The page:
New York Outreach and Ministry

Something just didn’t feel right.

After blocks and blocks of buildings in Manhattan, there was nothing.  No trees, no park, no towering skyscrapers. What we saw Monday afternoon was just a pit; it was Ground Zero.

I think I can speak for most of the team that seeing the site of this terrible tragedy was harder and more emotionally challenging than expected. It’s impossible to imagine how New Yorkers dealt with it and started to recover right after the attacks. As it turns out, some of the best places for this to happen were churches.

Before we really experienced Ground Zero, we stopped in the one of first and longest-lasting places of recovery from nearly ten years ago. St. Paul’s Chapel, an Episcopalian church a block away from the site, is now a church and museum with objects and memories from the recovery process. The church was on the front lines, and used their space as a place for firefighters, policemen, and volunteers to rest and recover from what they had seen. It was also a destination for a lot of signs of support from around the country. The church was still full of letters, patches, and banners sent in. The community truly came together through this church, and did it in a loving, peaceful, and Christian manner.

Even without a crisis to deal with, churches —especially in urban areas— can be amazing places for a neighborhood to come together. These churches have space, a premium in cities. Churches quickly become centers for everything from daycare and dance lessons to ESoL classes and Bible studies. Our visit to Graffiti Church in east Manhattan proved that, as it was a center for outreach, service, and evangelism in the East Village. They’ve have steadfastly preached the Gospel for decades, while being a safe community center for a neighborhood where it was really necessary. Every inch of their space in almost always in use for something.  It is a remarkable example of how outreach and ministry go hand in hand, and how a combination of both be a cornerstone for both a church and community. With them, neighborhoods can start to feel right again, even after the worst of times.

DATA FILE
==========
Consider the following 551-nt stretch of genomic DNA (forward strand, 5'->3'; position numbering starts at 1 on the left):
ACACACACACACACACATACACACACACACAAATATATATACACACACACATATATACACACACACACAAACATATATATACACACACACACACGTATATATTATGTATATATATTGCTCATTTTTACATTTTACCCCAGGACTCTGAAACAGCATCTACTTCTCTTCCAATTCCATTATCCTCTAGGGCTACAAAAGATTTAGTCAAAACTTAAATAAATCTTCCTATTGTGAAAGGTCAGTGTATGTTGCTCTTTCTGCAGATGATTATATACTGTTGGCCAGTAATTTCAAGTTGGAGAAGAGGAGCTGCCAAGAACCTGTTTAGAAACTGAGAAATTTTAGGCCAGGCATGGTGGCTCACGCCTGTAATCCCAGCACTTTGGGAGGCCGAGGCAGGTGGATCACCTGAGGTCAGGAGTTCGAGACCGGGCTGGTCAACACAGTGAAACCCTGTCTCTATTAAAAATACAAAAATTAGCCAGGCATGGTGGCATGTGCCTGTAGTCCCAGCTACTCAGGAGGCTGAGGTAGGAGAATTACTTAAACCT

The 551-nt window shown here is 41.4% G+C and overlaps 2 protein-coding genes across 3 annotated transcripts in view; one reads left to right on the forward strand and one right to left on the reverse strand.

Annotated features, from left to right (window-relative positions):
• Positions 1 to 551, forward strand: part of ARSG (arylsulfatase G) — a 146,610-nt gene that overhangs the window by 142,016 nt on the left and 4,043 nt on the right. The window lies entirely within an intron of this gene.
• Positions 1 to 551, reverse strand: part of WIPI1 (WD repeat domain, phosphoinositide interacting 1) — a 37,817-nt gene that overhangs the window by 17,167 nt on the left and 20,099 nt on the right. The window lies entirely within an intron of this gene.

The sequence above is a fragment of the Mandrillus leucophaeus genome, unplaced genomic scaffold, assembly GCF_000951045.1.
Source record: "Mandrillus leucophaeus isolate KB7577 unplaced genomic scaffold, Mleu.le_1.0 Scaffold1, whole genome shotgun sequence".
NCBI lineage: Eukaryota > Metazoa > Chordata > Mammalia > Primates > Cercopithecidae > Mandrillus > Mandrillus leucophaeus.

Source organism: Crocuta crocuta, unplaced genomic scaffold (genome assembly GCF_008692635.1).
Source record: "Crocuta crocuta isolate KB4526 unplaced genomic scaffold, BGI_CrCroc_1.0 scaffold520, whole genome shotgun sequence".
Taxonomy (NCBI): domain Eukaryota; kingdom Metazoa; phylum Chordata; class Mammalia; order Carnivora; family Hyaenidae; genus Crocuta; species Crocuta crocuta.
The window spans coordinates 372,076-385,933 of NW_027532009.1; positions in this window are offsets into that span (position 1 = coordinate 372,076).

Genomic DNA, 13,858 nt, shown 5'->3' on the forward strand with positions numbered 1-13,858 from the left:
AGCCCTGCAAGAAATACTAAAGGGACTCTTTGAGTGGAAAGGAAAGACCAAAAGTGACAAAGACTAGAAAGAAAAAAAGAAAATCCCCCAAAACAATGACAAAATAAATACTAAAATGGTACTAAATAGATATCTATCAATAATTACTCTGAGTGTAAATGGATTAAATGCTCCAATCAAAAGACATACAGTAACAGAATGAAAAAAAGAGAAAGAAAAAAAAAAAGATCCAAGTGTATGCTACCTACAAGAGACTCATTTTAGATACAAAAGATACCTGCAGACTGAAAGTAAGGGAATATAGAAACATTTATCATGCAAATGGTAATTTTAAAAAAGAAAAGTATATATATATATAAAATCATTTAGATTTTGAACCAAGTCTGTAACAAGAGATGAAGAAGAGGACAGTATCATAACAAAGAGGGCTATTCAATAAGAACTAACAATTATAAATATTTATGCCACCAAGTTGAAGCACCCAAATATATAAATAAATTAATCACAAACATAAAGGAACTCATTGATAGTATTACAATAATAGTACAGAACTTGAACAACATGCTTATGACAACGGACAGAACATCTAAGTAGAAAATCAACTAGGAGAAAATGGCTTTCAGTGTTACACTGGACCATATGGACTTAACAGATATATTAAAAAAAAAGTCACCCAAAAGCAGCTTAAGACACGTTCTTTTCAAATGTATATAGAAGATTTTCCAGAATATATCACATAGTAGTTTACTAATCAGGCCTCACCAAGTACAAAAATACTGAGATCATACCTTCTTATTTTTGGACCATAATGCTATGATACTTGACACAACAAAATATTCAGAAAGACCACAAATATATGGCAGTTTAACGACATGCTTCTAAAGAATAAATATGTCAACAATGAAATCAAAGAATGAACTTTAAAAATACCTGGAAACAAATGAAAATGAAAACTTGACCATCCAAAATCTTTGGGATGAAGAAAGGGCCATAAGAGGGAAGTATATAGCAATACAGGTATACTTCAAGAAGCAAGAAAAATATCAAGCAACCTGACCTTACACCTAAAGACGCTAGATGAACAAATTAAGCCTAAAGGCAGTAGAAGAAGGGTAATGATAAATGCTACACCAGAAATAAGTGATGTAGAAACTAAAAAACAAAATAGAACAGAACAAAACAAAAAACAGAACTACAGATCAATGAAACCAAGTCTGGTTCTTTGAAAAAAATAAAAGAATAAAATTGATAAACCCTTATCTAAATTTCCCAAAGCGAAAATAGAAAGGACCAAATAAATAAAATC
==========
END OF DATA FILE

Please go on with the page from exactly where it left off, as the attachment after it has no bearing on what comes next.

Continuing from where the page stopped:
-Brian Wilson

1 Comment

  1. Micah Weedman
    March 8, 2011    

    What a great insight–especially given how, as churches have fled to the suburbs and exurbs, church buildings in so many places sit empty during most of the week. It’s so true that urban congregations have found themselves in places in which, often times, the community around them depends on them for so much more than a feel-good Sunday morning experience.
    Keep the reflections coming–we love reading them!